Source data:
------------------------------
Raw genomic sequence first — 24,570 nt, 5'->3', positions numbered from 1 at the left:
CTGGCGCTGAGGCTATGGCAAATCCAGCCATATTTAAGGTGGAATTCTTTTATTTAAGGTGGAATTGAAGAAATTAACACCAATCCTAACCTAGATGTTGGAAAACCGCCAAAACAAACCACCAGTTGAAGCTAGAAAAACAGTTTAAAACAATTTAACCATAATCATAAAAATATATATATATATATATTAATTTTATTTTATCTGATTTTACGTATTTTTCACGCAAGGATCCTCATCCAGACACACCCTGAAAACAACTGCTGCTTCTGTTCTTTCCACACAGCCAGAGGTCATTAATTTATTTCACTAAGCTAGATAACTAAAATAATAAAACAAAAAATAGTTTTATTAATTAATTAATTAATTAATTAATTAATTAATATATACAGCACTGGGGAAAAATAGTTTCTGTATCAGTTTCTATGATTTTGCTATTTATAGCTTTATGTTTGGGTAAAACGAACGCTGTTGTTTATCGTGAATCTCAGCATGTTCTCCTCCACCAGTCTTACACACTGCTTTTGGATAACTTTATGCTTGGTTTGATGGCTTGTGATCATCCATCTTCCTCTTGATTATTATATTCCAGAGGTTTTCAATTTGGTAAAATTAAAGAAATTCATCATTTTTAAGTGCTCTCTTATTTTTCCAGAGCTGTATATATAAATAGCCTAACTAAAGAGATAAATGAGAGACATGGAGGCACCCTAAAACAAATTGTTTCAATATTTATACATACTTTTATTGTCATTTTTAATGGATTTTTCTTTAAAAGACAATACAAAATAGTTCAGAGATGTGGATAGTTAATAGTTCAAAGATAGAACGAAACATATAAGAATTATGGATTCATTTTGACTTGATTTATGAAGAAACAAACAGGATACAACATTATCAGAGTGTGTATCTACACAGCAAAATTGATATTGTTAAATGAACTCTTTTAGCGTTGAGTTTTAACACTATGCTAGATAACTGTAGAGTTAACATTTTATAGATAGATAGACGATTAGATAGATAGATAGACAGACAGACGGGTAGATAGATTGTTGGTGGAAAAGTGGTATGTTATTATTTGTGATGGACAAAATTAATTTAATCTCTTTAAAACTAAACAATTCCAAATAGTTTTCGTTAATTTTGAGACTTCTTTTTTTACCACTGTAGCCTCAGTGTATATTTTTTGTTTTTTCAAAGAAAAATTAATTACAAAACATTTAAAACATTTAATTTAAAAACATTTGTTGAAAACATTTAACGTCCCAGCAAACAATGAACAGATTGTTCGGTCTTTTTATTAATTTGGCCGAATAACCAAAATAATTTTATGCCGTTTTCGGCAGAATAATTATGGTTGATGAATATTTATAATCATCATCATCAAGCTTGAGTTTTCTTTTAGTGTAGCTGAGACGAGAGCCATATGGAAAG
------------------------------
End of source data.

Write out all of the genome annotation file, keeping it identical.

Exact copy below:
Raw genomic sequence first — 24,570 nt, 5'->3', positions numbered from 1 at the left:
CTGGCGCTGAGGCTATGGCAAATCCAGCCATATTTAAGGTGGAATTCTTTTATTTAAGGTGGAATTGAAGAAATTAACACCAATCCTAACCTAGATGTTGGAAAACCGCCAAAACAAACCACCAGTTGAAGCTAGAAAAACAGTTTAAAACAATTTAACCATAATCATAAAAATATATATATATATATATTAATTTTATTTTATCTGATTTTACGTATTTTTCACGCAAGGATCCTCATCCAGACACACCCTGAAAACAACTGCTGCTTCTGTTCTTTCCACACAGCCAGAGGTCATTAATTTATTTCACTAAGCTAGATAACTAAAATAATAAAACAAAAAATAGTTTTATTAATTAATTAATTAATTAATTAATTAATTAATATATACAGCACTGGGGAAAAATAGTTTCTGTATCAGTTTCTATGATTTTGCTATTTATAGCTTTATGTTTGGGTAAAACGAACGCTGTTGTTTATCGTGAATCTCAGCATGTTCTCCTCCACCAGTCTTACACACTGCTTTTGGATAACTTTATGCTTGGTTTGATGGCTTGTGATCATCCATCTTCCTCTTGATTATTATATTCCAGAGGTTTTCAATTTGGTAAAATTAAAGAAATTCATCATTTTTAAGTGCTCTCTTATTTTTCCAGAGCTGTATATATAAATAGCCTAACTAAAGAGATAAATGAGAGACATGGAGGCACCCTAAAACAAATTGTTTCAATATTTATACATACTTTTATTGTCATTTTTAATGGATTTTTCTTTAAAAGACAATACAAAATAGTTCAGAGATGTGGATAGTTAATAGTTCAAAGATAGAACGAAACATATAAGAATTATGGATTCATTTTGACTTGATTTATGAAGAAACAAACAGGATACAACATTATCAGAGTGTGTATCTACACAGCAAAATTGATATTGTTAAATGAACTCTTTTAGCGTTGAGTTTTAACACTATGCTAGATAACTGTAGAGTTAACATTTTATAGATAGATAGACGATTAGATAGATAGATAGACAGACAGACGGGTAGATAGATTGTTGGTGGAAAAGTGGTATGTTATTATTTGTGATGGACAAAATTAATTTAATCTCTTTAAAACTAAACAATTCCAAATAGTTTTCGTTAATTTTGAGACTTCTTTTTTTACCACTGTAGCCTCAGTGTATATTTTTTGTTTTTTCAAAGAAAAATTAATTACAAAACATTTAAAACATTTAATTTAAAAACATTTGTTGAAAACATTTAACGTCCCAGCAAACAATGAACAGATTGTTCGGTCTTTTTATTAATTTGGCCGAATAACCAAAATAATTTTATGCCGTTTTCGGCAGAATAATTATGGTTGATGAATATTTATAATCATCATCATCAAGCTTGAGTTTTCTTTTAGTGTAGCTGAGACGAGAGCCATATGGAAAG